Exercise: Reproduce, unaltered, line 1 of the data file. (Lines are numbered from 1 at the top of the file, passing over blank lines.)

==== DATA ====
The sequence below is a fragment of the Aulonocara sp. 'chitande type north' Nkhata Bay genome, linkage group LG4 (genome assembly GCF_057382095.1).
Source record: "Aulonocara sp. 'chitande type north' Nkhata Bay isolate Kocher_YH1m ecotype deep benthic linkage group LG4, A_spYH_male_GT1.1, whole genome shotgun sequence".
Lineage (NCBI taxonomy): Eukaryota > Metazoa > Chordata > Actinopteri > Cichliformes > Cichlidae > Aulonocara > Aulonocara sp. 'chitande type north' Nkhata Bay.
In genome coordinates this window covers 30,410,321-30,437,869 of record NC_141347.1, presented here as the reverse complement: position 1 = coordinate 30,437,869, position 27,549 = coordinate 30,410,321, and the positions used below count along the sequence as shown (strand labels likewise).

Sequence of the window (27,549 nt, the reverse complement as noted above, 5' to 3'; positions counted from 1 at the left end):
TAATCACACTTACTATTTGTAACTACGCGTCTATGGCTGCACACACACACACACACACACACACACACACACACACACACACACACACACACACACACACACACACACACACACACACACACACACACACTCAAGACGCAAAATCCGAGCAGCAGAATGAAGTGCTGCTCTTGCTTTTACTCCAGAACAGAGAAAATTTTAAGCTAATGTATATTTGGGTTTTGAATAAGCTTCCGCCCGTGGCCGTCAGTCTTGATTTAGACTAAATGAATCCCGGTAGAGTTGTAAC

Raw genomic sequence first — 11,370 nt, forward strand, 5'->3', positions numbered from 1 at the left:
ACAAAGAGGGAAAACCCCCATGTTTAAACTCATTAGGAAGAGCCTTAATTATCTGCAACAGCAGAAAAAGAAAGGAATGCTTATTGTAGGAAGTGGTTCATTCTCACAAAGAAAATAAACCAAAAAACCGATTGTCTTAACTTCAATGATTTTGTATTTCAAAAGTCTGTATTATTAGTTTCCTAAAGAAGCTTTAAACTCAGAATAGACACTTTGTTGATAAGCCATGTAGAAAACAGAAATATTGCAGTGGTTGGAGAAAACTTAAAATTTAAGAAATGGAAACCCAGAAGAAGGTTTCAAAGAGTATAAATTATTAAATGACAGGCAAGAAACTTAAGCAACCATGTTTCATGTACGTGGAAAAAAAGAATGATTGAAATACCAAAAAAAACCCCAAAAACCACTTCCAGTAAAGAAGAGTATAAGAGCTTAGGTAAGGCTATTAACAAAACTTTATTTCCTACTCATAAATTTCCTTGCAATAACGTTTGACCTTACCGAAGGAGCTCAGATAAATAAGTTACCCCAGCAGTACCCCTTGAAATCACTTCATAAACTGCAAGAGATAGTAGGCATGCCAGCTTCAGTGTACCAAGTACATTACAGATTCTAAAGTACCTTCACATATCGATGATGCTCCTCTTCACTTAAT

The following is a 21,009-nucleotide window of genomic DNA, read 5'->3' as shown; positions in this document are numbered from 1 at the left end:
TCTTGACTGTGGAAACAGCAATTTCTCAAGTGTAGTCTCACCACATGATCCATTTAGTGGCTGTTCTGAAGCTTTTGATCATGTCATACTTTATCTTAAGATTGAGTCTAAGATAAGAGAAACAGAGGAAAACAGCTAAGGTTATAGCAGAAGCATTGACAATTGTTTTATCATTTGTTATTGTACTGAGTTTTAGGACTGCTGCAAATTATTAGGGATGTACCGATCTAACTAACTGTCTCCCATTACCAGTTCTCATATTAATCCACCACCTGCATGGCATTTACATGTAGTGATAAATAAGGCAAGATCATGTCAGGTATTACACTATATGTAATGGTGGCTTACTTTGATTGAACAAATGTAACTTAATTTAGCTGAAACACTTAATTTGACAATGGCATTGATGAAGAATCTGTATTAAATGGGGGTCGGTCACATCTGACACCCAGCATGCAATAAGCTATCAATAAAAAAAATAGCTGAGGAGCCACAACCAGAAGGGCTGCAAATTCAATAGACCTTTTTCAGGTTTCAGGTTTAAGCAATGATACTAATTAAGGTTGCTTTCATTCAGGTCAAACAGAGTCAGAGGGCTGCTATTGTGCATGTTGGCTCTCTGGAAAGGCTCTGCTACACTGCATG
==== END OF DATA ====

The sequence below is a fragment of the Aulonocara sp. 'chitande type north' Nkhata Bay genome, linkage group LG4 (genome assembly GCF_057382095.1).